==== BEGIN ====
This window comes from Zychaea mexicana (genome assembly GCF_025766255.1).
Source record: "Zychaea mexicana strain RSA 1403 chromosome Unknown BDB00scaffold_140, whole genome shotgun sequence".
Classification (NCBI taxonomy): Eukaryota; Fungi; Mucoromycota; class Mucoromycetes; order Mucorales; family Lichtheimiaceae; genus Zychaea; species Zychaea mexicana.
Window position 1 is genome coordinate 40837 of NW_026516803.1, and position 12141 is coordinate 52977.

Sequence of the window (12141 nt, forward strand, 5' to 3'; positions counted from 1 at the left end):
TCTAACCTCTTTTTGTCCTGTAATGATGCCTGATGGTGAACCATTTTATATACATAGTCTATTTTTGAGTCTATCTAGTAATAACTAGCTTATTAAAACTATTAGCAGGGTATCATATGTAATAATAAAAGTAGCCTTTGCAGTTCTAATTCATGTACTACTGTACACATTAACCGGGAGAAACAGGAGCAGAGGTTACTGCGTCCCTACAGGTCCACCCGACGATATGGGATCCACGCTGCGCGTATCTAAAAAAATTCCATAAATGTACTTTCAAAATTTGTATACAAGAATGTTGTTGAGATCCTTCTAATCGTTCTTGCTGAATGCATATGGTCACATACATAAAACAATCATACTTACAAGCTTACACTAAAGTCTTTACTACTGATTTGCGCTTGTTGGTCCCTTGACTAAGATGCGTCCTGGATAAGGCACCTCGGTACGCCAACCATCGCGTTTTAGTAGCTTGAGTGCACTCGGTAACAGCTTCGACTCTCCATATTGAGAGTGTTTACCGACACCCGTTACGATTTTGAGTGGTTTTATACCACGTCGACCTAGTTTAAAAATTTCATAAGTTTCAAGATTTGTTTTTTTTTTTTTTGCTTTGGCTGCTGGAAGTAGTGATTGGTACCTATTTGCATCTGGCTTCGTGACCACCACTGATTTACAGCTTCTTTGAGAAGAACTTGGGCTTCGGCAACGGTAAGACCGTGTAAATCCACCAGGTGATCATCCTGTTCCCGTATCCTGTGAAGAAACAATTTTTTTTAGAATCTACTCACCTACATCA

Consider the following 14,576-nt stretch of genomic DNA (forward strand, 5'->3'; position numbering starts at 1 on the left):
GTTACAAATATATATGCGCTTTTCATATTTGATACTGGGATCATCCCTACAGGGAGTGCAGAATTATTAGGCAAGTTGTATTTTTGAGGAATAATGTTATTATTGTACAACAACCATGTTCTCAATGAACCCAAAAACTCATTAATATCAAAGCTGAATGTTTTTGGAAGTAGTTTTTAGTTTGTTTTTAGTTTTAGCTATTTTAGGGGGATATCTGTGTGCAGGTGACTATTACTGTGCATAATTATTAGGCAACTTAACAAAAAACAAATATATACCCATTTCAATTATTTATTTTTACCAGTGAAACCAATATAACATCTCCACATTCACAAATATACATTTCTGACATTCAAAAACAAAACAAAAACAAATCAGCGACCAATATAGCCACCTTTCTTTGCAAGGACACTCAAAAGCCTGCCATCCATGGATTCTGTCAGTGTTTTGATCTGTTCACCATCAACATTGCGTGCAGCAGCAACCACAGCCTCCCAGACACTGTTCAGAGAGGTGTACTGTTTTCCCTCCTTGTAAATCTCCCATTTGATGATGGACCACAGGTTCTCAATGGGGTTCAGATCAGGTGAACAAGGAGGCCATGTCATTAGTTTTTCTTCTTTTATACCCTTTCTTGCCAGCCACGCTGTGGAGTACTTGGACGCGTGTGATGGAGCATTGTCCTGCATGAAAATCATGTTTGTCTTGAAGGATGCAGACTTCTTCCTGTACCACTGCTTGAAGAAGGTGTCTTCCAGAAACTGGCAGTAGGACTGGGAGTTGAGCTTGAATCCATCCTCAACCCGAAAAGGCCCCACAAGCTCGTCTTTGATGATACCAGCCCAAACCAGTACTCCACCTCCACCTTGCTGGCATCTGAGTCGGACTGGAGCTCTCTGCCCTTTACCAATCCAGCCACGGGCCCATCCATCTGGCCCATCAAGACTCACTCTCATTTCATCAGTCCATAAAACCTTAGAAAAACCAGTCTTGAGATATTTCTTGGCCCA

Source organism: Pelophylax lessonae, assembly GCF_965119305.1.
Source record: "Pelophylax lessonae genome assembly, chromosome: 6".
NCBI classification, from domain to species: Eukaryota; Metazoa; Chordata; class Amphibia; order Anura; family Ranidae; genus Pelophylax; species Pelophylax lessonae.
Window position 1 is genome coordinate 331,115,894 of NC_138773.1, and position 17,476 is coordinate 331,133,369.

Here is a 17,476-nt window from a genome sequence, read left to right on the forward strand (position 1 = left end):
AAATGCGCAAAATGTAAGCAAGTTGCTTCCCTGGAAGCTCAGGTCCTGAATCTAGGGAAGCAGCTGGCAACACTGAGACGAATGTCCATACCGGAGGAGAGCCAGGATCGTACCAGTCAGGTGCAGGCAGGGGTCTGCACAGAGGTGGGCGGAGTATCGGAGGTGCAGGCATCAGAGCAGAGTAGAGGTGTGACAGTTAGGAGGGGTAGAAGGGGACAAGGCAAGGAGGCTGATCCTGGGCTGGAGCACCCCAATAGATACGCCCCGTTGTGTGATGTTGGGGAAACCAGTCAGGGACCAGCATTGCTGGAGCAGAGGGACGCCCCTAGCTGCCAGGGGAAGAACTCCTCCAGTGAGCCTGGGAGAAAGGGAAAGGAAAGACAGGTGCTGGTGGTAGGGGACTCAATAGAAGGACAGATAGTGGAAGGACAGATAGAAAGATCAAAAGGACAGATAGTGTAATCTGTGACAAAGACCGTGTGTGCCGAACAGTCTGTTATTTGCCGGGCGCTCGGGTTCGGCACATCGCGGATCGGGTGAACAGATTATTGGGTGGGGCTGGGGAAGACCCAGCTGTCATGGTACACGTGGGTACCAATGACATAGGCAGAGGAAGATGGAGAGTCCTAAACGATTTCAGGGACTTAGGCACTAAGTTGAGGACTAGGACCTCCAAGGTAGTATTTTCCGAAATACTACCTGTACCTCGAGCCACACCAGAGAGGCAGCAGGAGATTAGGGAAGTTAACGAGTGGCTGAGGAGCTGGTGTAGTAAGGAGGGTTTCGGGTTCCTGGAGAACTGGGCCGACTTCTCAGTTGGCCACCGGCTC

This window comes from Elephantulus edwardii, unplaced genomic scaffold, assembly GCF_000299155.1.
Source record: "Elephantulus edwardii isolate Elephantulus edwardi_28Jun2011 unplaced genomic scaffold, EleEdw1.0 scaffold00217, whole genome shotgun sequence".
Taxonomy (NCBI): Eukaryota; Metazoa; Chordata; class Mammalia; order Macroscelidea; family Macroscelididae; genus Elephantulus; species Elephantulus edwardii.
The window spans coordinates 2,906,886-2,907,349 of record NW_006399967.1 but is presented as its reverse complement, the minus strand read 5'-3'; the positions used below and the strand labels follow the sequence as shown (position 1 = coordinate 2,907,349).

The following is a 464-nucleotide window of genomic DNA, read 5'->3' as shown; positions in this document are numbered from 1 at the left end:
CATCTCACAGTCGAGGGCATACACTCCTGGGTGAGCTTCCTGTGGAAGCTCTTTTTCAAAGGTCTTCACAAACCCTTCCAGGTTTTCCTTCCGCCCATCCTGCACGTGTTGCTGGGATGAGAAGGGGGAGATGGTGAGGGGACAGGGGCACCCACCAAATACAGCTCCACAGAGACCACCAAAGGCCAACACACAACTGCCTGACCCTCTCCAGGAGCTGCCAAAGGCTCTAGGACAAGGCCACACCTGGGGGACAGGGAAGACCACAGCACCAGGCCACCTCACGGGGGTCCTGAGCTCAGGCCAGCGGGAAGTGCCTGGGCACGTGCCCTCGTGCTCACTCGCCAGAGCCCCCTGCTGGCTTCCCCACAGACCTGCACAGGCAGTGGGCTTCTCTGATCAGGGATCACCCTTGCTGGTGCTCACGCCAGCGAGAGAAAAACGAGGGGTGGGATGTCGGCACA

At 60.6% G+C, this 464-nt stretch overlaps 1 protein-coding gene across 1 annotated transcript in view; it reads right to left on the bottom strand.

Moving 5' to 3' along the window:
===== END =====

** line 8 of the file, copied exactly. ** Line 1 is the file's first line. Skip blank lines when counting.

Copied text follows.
GTTACAAATATATATGCGCTTTTCATATTTGATACTGGGATCATCCCTACAGGGAGTGCAGAATTATTAGGCAAGTTGTATTTTTGAGGAATAATGTTATTATTGTACAACAACCATGTTCTCAATGAACCCAAAAACTCATTAATATCAAAGCTGAATGTTTTTGGAAGTAGTTTTTAGTTTGTTTTTAGTTTTAGCTATTTTAGGGGGATATCTGTGTGCAGGTGACTATTACTGTGCATAATTATTAGGCAACTTAACAAAAAACAAATATATACCCATTTCAATTATTTATTTTTACCAGTGAAACCAATATAACATCTCCACATTCACAAATATACATTTCTGACATTCAAAAACAAAACAAAAACAAATCAGCGACCAATATAGCCACCTTTCTTTGCAAGGACACTCAAAAGCCTGCCATCCATGGATTCTGTCAGTGTTTTGATCTGTTCACCATCAACATTGCGTGCAGCAGCAACCACAGCCTCCCAGACACTGTTCAGAGAGGTGTACTGTTTTCCCTCCTTGTAAATCTCCCATTTGATGATGGACCACAGGTTCTCAATGGGGTTCAGATCAGGTGAACAAGGAGGCCATGTCATTAGTTTTTCTTCTTTTATACCCTTTCTTGCCAGCCACGCTGTGGAGTACTTGGACGCGTGTGATGGAGCATTGTCCTGCATGAAAATCATGTTTGTCTTGAAGGATGCAGACTTCTTCCTGTACCACTGCTTGAAGAAGGTGTCTTCCAGAAACTGGCAGTAGGACTGGGAGTTGAGCTTGAATCCATCCTCAACCCGAAAAGGCCCCACAAGCTCGTCTTTGATGATACCAGCCCAAACCAGTACTCCACCTCCACCTTGCTGGCATCTGAGTCGGACTGGAGCTCTCTGCCCTTTACCAATCCAGCCACGGGCCCATCCATCTGGCCCATCAAGACTCACTCTCATTTCATCAGTCCATAAAACCTTAGAAAAACCAGTCTTGAGATATTTCTTGGCCCA